alischmally wrote:Thanks so much! I'll be sure to look into those books! It is quite a lot to take in, but it's something I've always wanted to try, so I'm going for it! :)
Definitely go for it! That's what we did -- and so far, it's been great. Can't wait to actually eat something from our garden.
- Megan

hit or miss
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Start with telling us some basic info.

What specific veges?

Organic or?

Raised beds or God's great soil?

Containers possibly?

With a better picture of what you want to do we can help more.

alischmally
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Start with telling us some basic info.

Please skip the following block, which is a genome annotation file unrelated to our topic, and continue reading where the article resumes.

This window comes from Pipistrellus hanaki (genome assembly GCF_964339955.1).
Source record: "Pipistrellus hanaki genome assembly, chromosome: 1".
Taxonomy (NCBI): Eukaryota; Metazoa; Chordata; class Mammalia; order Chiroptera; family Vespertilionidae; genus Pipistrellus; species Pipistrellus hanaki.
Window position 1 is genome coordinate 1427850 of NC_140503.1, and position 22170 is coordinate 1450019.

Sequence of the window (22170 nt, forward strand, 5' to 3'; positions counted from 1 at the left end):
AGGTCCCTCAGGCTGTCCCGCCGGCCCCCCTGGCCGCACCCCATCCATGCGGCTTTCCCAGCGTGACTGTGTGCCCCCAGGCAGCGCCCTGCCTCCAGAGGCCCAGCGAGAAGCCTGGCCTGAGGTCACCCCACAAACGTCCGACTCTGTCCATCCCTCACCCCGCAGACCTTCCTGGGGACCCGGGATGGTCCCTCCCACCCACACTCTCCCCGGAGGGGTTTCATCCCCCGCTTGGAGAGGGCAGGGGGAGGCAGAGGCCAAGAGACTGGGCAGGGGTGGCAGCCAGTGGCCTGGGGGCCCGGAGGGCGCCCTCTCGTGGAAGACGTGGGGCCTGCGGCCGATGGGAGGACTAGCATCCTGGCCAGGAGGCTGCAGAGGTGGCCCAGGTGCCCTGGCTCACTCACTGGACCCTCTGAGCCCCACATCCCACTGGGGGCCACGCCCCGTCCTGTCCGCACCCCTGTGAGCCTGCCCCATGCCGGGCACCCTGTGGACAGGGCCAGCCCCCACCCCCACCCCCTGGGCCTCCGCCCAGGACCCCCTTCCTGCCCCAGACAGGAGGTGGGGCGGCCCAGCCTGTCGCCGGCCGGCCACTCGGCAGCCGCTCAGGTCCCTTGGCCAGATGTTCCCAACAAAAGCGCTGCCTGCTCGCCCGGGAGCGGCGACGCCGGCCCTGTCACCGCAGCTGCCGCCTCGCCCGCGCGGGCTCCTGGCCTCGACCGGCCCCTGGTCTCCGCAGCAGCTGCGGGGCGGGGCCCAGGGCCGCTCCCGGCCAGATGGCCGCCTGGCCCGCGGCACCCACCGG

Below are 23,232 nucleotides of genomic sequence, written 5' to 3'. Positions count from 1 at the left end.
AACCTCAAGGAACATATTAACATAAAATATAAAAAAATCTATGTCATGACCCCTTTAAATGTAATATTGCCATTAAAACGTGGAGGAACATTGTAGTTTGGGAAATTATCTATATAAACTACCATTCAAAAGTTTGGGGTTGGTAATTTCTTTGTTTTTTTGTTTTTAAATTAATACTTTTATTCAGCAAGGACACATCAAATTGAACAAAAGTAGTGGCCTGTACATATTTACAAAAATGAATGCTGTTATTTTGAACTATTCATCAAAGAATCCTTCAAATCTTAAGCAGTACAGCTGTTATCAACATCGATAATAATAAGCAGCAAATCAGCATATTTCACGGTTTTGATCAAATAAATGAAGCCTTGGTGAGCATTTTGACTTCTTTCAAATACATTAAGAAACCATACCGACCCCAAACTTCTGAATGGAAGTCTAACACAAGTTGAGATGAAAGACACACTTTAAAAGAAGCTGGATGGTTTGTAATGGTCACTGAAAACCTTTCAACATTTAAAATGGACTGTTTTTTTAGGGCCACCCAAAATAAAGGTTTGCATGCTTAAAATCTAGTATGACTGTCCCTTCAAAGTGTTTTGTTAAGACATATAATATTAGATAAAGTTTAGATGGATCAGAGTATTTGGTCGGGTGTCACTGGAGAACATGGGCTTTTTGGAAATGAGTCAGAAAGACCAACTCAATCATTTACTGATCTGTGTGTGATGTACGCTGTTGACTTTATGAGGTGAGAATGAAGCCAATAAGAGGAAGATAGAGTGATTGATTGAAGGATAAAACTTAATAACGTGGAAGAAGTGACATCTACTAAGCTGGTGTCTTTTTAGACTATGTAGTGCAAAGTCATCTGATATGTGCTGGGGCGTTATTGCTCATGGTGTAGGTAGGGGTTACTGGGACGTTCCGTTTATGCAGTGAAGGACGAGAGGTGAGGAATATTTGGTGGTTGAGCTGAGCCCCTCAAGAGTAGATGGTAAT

What specific veges?

Organic or?

Raised beds or God's great soil?

Containers possibly?

With a better picture of what you want to do we can help more.
Doesn't matter what kind, just something easy to start with I have no preference :)
I thought organic meant that they're grown without any chemicals... is there more to it than that?
I'll definitely be using containers as they have to be grown inside until I move in the end of May. Transport will just be easier that way.

Thanks for the help in advance :)

megany
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alischmally wrote: I'll definitely be using containers as they have to be grown inside until I move in the end of May. Transport will just be easier that way.

Thanks for the help in advance :)